Few could doubt the grandiose ambitions of Abu Dhabi as the once sleepy emirate seeks to reinvent itself.
The oil-rich capital of the United Arab Emirates has already done deals that will see a Louvre and Guggenheim museum grace one island. Another island will host a grand prix racetrack and Ferrari theme park.
Last week Abu Dhabi chose Farnborough airshow to announce to the world its ambitions in the aerospace industry.
Etihad, the emirate’s airline, placed orders for 100 aircraft with options for a further 105, which could eventually be worth $43bn. And Mubadala, the increasingly powerful state investment company, announced plans for a facility that will manufacture high-tech aerospace parts for EADS, the parent of Airbus, and a joint venture with Rolls-Royce to provide engine maintenance services.
The question is whether the emirate will deliver on its grand designs.
Officials say the ultimate aim in aviation is for Abu Dhabi to become a “tier one” supplier of parts to the two big manufacturers – Airbus and Boeing – and for the emirate to be an aerospace hub, providing a range of services from maintenance to component production.
The broader strategy is to diversify the oil-dependent economy and create jobs for young emiratis in specific sectors. There are plans for petrochemicals, aluminium smelters, steel plants and tourism. In effect it is using its oil wealth to start industries from scratch.
Abu Dhabi’s transformation comes after decades during which its leaders have cautiously tucked away most of the oil revenue in sovereign funds such as Adia, the Abu Dhabi Investment Authority.
The aerospace industry is perhaps the most ambitious element of the strategy. About three years ago the emirate had plans to set up plants to manufacture auto parts, but that project never got off the ground, says a banker in the region. Abu Dhabi has tremendous financial resources, but previous unsuccessful projects in the Gulf prove that money does not guarantee success.
As a sector aviation is expanding in the Middle East, but Abu Dhabi will be competing with Dubai, which, through Dubai Aerospace Enterprise, has set itself the goal of creating a “global aerospace manufacturing and services corporation” and is ahead in terms of airlines and airports.
“It’s not for me to say whether the world and the pie isn’t big enough for two players,” says Waleed Ahmed Mokarrab Al Muhairi, chief operating officer of Mubadala. “I just don’t know the answer to that. What I do know is we have a vision. We are executing as rapidly and as methodically as we can to realise that vision, and you are seeing the fruits of that.”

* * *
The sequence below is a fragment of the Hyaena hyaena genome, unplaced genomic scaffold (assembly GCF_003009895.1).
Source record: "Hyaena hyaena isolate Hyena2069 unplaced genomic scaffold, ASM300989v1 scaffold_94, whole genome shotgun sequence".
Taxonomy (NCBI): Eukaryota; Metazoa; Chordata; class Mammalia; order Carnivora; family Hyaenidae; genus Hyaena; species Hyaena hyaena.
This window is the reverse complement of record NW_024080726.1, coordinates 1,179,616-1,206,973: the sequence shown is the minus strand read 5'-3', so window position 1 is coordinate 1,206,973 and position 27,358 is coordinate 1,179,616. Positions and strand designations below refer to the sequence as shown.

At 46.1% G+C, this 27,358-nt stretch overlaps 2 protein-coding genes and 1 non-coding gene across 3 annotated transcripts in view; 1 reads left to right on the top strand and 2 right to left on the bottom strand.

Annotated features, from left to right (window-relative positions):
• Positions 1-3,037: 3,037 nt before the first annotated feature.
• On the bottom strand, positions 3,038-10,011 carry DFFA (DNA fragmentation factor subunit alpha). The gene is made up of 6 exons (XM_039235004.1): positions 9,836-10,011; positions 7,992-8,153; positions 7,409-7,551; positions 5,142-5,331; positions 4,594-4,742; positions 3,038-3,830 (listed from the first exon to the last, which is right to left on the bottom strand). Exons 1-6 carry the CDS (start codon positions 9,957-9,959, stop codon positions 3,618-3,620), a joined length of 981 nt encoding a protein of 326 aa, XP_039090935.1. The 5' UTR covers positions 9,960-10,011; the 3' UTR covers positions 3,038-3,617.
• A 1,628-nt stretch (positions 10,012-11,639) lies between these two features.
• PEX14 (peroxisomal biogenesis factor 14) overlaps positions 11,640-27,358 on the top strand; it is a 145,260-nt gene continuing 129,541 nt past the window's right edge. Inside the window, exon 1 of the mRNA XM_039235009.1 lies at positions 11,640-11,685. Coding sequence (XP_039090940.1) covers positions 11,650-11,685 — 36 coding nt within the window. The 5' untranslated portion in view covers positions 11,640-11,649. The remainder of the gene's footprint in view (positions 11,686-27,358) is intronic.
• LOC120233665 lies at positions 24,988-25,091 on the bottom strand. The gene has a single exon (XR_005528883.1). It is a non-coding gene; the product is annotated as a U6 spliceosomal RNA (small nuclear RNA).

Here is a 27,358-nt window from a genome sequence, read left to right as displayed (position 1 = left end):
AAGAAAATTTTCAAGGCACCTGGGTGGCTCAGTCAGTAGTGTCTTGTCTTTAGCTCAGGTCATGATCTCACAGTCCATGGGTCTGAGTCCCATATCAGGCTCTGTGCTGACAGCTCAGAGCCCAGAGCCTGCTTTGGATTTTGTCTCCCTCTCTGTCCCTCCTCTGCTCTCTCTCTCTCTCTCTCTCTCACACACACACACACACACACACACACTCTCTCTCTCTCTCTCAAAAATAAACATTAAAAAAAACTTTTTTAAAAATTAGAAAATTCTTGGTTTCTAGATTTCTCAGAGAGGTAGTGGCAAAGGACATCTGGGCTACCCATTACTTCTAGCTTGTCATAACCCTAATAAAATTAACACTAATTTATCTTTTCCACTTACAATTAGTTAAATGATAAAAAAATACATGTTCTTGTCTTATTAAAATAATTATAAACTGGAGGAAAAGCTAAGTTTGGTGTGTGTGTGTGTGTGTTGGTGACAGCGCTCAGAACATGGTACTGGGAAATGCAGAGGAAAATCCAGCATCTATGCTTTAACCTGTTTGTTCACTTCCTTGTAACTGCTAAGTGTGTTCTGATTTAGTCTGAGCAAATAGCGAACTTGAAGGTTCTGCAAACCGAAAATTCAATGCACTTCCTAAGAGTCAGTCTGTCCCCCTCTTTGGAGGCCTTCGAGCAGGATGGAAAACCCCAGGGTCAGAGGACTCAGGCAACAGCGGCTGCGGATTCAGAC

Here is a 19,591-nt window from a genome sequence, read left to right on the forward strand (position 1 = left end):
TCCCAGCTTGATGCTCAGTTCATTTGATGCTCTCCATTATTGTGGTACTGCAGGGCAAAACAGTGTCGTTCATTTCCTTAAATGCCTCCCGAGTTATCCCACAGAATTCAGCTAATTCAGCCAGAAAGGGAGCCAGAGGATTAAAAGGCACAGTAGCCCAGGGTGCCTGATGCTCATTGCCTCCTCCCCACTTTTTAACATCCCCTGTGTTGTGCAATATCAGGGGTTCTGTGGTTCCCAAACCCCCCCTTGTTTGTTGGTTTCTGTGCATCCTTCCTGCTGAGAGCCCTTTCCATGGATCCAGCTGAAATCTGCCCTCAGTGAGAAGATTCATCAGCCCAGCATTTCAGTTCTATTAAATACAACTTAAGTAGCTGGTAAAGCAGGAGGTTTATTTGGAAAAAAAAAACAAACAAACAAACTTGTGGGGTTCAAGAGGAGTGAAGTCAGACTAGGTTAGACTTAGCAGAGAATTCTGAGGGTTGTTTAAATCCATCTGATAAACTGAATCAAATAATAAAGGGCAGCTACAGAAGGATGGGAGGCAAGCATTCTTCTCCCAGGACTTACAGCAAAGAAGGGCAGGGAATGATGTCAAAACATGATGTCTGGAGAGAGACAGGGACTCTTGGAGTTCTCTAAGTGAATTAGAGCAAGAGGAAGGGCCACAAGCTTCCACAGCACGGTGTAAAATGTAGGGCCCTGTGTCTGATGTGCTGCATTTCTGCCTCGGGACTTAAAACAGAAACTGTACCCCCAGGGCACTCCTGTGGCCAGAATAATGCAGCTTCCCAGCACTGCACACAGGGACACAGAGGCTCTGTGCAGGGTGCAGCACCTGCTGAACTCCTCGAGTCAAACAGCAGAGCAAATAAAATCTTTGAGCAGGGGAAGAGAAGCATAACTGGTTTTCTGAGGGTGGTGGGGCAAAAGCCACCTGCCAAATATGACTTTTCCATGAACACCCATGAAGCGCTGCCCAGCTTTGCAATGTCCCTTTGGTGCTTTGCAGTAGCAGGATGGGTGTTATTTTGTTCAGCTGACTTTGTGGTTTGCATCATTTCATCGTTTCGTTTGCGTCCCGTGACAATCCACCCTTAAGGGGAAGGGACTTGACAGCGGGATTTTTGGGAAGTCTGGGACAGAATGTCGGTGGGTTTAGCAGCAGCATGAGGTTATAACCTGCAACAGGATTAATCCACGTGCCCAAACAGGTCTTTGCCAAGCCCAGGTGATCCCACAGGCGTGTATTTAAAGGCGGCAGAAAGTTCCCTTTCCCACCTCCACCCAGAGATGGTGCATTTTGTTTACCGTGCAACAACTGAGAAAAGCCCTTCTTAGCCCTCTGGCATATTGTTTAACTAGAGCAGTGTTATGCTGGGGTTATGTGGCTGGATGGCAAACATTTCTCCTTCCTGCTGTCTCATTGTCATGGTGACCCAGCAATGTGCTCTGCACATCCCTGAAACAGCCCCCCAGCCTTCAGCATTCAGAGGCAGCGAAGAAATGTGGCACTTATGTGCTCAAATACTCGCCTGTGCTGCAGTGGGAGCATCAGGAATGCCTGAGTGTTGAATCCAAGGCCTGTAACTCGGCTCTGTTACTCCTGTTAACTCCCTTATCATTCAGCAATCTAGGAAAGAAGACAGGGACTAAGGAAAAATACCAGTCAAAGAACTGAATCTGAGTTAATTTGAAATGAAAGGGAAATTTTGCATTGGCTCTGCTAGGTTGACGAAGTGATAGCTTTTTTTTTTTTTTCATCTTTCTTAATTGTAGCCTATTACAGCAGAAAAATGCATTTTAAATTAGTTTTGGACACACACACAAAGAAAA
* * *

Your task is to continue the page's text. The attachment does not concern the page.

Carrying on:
Creating high-tech jobs for emiratis is crucial to the plan, but is highly dependent on reforms to the education system (see above) and its ability to train engineers. Given the small size of the indigenous population (about 420,000), it will still have to be able to attract skilled foreign labour.
“You start with a very small population and you have to ask how many graduates will be brain surgeons or top engineers,” the banker says. “They are going to have to bulk up and attract people to [become] the regional brain hub. Then perhaps they have a chance.”
Still, the scale of Etihad’s plane orders gives Abu Dhabi some standing with the likes of Airbus.
“If you are one of the biggest purchasers and you are the new player, you have a much bigger pile of chips,” the banker says. “You have to accept they are moving up the ladder; the question is how far they can get.”
Mubadala has been building up the aerospace component of its portfolio for two years, and has stakes in Piaggio Aero Industries, an Italian company, and SR Technics, based in Zurich. It is also sole owner of Abu Dhabi Aircraft Technologies, a maintenance company that will be involved in the joint venture with Rolls-Royce.
Mr Muhairi says the company diversifies for “very specific” ends. “In this case its about the academic spillover, it’s about the R&D, it’s about introducing the type of manufacturing culture we want to have. I think that all has unquantifiable value we would like to introduce into our economy.”
Abu Dhabi, he says, takes a long-term view. “We are patient, but we understand that the window of opportunity is not going to be open for ever. So if we’re going to do stuff, we should do it sooner rather than later.”
Because most of the big projects are still in the early implementation stage, observers say it is difficult to gauge which will succeed and which may fall by the wayside. Successful implementation will be the most daunting challenge.
“The telling time will be the next 24 months because some of these things should start to show,” another observer in the emirate says.
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